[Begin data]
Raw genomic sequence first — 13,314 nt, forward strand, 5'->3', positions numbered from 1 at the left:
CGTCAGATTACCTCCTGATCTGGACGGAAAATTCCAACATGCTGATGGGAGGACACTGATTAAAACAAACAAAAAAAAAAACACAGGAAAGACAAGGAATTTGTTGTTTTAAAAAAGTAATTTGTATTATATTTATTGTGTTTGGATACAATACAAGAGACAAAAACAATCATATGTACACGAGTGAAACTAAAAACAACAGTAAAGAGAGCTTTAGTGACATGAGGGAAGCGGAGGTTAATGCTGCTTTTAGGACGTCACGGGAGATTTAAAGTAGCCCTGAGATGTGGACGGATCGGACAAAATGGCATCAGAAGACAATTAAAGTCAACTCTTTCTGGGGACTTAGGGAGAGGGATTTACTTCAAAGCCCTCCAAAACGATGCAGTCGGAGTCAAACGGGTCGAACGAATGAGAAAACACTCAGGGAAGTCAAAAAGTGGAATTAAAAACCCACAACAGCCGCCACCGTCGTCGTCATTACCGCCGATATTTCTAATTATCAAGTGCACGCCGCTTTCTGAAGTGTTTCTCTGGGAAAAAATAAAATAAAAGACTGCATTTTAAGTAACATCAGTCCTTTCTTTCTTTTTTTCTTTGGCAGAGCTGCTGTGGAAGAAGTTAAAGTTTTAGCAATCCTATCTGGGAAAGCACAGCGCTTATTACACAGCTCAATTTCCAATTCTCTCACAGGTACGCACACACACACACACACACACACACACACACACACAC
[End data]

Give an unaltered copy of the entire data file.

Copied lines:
Raw genomic sequence first — 13,314 nt, forward strand, 5'->3', positions numbered from 1 at the left:
CGTCAGATTACCTCCTGATCTGGACGGAAAATTCCAACATGCTGATGGGAGGACACTGATTAAAACAAACAAAAAAAAAAACACAGGAAAGACAAGGAATTTGTTGTTTTAAAAAAGTAATTTGTATTATATTTATTGTGTTTGGATACAATACAAGAGACAAAAACAATCATATGTACACGAGTGAAACTAAAAACAACAGTAAAGAGAGCTTTAGTGACATGAGGGAAGCGGAGGTTAATGCTGCTTTTAGGACGTCACGGGAGATTTAAAGTAGCCCTGAGATGTGGACGGATCGGACAAAATGGCATCAGAAGACAATTAAAGTCAACTCTTTCTGGGGACTTAGGGAGAGGGATTTACTTCAAAGCCCTCCAAAACGATGCAGTCGGAGTCAAACGGGTCGAACGAATGAGAAAACACTCAGGGAAGTCAAAAAGTGGAATTAAAAACCCACAACAGCCGCCACCGTCGTCGTCATTACCGCCGATATTTCTAATTATCAAGTGCACGCCGCTTTCTGAAGTGTTTCTCTGGGAAAAAATAAAATAAAAGACTGCATTTTAAGTAACATCAGTCCTTTCTTTCTTTTTTTCTTTGGCAGAGCTGCTGTGGAAGAAGTTAAAGTTTTAGCAATCCTATCTGGGAAAGCACAGCGCTTATTACACAGCTCAATTTCCAATTCTCTCACAGGTACGCACACACACACACACACACACACACACACACACACAC